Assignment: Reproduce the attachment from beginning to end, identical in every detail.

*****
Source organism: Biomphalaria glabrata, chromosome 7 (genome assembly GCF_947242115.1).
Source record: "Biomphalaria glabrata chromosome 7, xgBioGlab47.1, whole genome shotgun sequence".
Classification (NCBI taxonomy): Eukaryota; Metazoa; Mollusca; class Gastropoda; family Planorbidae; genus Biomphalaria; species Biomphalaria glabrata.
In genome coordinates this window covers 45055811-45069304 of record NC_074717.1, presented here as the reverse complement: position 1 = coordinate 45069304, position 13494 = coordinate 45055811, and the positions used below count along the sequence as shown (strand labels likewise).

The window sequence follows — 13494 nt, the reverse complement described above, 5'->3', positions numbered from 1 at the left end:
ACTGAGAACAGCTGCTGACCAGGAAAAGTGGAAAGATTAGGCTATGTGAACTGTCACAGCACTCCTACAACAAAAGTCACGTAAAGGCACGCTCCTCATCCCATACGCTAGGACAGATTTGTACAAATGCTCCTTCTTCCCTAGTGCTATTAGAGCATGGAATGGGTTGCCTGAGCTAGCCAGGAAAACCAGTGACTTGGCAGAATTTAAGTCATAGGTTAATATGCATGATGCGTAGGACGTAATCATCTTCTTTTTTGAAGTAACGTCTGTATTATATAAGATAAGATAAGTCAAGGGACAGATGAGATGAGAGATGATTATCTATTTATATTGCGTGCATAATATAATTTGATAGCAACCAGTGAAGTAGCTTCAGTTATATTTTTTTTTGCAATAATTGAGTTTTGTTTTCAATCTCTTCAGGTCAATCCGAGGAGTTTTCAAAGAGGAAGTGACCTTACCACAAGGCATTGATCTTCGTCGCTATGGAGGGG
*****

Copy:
Source organism: Biomphalaria glabrata, chromosome 7 (genome assembly GCF_947242115.1).
Source record: "Biomphalaria glabrata chromosome 7, xgBioGlab47.1, whole genome shotgun sequence".
Classification (NCBI taxonomy): Eukaryota; Metazoa; Mollusca; class Gastropoda; family Planorbidae; genus Biomphalaria; species Biomphalaria glabrata.
In genome coordinates this window covers 45055811-45069304 of record NC_074717.1, presented here as the reverse complement: position 1 = coordinate 45069304, position 13494 = coordinate 45055811, and the positions used below count along the sequence as shown (strand labels likewise).

The window sequence follows — 13494 nt, the reverse complement described above, 5'->3', positions numbered from 1 at the left end:
ACTGAGAACAGCTGCTGACCAGGAAAAGTGGAAAGATTAGGCTATGTGAACTGTCACAGCACTCCTACAACAAAAGTCACGTAAAGGCACGCTCCTCATCCCATACGCTAGGACAGATTTGTACAAATGCTCCTTCTTCCCTAGTGCTATTAGAGCATGGAATGGGTTGCCTGAGCTAGCCAGGAAAACCAGTGACTTGGCAGAATTTAAGTCATAGGTTAATATGCATGATGCGTAGGACGTAATCATCTTCTTTTTTGAAGTAACGTCTGTATTATATAAGATAAGATAAGTCAAGGGACAGATGAGATGAGAGATGATTATCTATTTATATTGCGTGCATAATATAATTTGATAGCAACCAGTGAAGTAGCTTCAGTTATATTTTTTTTTGCAATAATTGAGTTTTGTTTTCAATCTCTTCAGGTCAATCCGAGGAGTTTTCAAAGAGGAAGTGACCTTACCACAAGGCATTGATCTTCGTCGCTATGGAGGGG